Celebrating a Historic Win
As the world gears up for the 100th anniversary of the 24 Hours of Le Mans, there’s a special treat in store for motor enthusiasts. The Mazda 787B, winner of the iconic 1991 race, is set to roar once more around the Circuit de le Sarthe for a demonstration run, alongside other winning cars.
This comes as Mazda becomes the first Japanese manufacturer to ever clinch a win at the prestigious 24 Hours of Le Mans, marking an unforgettable moment in the brand’s history.
The 787B: A Symbol of Mazda’s Spirit
With its unique four-rotor engine, the Mazda 787B swiftly carved its name into the annals of motor racing history by becoming the first Japanese car to win Le Mans. The demonstration run was an invitation from the Automobile Club de l’Ouest (ACO) to commemorate the centenary of the Le Mans 24 Hours.
The car will be driven by veteran Le Mans competitor Yojiro Terada, who finished 8th in the 1991 race driving a Mazda 787 sister car.
Celebrating the Past and Future
As part of the festivities, the Le Mans Museum will showcase up to 70 winning cars from previous races from 1st June to 2nd July. The demonstration run of the Mazda 787B will take place during the Centennial race week, alongside iconic Le Mans-winning cars from Toyota Gazoo Racing.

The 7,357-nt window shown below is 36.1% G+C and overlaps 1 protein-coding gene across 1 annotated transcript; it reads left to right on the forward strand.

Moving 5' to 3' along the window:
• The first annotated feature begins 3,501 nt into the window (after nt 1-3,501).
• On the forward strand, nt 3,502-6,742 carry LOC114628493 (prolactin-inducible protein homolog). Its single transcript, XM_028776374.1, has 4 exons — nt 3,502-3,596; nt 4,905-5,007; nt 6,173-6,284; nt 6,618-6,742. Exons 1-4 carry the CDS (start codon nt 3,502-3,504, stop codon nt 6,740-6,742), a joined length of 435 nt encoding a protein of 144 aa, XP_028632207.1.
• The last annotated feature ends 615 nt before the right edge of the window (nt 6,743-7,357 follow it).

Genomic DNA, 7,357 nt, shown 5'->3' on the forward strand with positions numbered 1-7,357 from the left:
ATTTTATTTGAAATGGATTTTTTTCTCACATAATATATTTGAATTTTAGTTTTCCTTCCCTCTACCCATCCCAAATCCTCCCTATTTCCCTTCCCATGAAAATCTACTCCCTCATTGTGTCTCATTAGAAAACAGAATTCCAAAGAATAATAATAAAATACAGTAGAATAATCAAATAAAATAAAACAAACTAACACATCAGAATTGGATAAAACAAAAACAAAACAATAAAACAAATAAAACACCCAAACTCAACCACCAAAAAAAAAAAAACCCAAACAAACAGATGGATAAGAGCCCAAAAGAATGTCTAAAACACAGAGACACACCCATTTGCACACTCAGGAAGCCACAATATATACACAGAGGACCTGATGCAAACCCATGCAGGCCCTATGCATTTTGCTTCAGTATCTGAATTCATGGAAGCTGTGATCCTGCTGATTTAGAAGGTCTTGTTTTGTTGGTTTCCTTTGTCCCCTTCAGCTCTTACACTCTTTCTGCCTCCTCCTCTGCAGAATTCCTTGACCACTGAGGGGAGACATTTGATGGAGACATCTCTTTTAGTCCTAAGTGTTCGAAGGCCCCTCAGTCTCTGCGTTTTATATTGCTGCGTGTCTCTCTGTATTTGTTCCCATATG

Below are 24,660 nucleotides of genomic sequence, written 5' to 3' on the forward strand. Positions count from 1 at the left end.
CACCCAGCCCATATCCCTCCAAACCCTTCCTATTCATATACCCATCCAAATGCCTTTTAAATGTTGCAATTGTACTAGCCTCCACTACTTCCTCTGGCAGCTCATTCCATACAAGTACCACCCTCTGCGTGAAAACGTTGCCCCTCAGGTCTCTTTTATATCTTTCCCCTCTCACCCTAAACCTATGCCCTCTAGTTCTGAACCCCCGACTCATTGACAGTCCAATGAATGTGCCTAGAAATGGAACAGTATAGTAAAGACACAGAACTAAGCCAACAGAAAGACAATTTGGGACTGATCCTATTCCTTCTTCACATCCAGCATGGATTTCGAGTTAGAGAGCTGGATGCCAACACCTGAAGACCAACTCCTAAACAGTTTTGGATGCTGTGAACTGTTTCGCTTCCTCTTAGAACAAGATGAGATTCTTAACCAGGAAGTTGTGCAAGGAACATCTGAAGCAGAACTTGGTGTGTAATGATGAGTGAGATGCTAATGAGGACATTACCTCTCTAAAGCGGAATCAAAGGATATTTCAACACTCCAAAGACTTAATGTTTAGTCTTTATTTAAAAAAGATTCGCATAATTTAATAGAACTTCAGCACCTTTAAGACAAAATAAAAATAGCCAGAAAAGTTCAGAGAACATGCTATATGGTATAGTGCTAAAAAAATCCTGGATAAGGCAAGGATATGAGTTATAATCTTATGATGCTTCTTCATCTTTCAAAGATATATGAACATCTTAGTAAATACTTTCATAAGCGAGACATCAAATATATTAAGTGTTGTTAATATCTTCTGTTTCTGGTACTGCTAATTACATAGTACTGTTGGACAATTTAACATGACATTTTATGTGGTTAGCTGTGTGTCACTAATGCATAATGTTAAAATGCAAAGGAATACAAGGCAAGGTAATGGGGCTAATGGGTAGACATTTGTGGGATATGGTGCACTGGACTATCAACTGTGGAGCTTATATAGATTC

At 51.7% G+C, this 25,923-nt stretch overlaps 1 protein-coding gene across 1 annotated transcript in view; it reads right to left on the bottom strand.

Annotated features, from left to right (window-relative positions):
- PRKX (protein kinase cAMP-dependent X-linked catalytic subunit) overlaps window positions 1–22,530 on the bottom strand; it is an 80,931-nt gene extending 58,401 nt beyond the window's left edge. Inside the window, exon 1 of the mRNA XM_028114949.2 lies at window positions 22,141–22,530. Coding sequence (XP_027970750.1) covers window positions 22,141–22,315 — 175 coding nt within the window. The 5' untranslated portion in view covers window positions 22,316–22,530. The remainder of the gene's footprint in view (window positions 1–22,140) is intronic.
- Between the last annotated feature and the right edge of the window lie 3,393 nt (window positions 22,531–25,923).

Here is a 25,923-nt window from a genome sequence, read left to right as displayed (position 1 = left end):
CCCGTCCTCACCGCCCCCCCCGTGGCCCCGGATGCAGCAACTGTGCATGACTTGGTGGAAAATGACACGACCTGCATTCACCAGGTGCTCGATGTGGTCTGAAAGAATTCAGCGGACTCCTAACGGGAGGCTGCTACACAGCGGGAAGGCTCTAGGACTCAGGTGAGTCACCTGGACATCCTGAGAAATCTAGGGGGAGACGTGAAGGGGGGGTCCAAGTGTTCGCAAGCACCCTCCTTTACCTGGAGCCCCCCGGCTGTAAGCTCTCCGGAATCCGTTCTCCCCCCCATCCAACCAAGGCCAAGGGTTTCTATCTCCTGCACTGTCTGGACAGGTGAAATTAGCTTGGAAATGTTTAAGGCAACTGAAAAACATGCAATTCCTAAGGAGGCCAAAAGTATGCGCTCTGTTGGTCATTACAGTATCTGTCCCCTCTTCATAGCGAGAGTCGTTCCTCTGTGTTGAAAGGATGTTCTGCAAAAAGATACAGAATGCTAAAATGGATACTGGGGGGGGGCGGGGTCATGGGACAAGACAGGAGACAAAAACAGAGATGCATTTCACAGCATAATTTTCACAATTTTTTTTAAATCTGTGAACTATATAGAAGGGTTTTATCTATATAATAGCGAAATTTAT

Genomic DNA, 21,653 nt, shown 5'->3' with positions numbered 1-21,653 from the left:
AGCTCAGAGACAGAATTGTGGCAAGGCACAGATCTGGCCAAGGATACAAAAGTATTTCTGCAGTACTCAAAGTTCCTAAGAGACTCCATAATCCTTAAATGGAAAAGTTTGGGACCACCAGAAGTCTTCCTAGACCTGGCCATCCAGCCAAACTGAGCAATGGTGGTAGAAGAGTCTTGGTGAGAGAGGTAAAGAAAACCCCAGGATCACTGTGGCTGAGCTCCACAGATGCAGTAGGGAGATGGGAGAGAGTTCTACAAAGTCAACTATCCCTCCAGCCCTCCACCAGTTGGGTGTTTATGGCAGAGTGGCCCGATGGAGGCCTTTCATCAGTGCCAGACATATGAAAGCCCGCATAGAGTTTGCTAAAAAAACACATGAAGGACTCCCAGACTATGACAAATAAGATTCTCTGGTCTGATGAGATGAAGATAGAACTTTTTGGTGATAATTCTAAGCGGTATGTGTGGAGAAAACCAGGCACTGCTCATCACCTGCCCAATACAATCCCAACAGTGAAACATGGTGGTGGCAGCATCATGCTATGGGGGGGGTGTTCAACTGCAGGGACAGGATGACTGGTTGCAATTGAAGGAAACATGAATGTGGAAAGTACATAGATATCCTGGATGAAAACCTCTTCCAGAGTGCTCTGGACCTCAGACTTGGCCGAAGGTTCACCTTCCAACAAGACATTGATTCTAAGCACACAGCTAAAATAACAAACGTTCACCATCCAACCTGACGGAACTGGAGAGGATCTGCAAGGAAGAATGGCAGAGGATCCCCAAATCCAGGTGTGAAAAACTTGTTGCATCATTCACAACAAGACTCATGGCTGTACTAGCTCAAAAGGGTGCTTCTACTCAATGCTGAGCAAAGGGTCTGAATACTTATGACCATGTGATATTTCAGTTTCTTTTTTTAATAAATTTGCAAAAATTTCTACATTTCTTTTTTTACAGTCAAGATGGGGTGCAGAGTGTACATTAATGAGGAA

Moreover, in collaboration with the Japan National Tourism Organization (JNTO), Toyota, and Mazda, a themed exhibition titled “Japan Endless Discovery” will highlight Japan’s commitment to carbon neutrality. Mazda will be exhibiting the Mazda MX-30 R-EV, a vehicle equipped with revolutionary rotary engine technology serving as an electric generator.
Reliving the Glory of the Mazda 787B
The 1991 Le Mans victory was a testament to Mazda’s “never stop challenging” ethos. The winning Mazda 787B covered an impressive 362 laps of the legendary French circuit and over its 28 pit stops required minimal maintenance, proving the reliability and efficiency of Mazda’s unique rotary engine technology.
A Journey Towards Success
The road to this remarkable achievement was not without its challenges. From their first Le Mans entry in 1970 with the Belgian outfit Team Levi’s International’s Chevron B16 powered by a twin-rotor Mazda 10A engine, to the appearance of RX-7s in the late 70s and early 80s, Mazda continually pushed the boundaries of motor racing technology.
The successful transition from RX-7s to the Group C era with bespoke cars like the Mazda 717C, 757, 767B, and the groundbreaking 787B was a testament to Mazda’s unwavering commitment to innovation and excellence.
The Legacy Continues
Immediately after its historic win, the Mazda 787B, still in its bold livery by Japanese clothing sponsor Renown, retired from competition and now resides at Mazda’s HQ in Hiroshima.
Despite the decades that have passed since its victory, the Mazda 787B still captivates car fans globally, and its demonstration run at this year’s Centenary 24 Hours of Le Mans is sure to be a mesmerising spectacle, echoing a brilliant past while inspiring a future fuelled by resilience and innovation.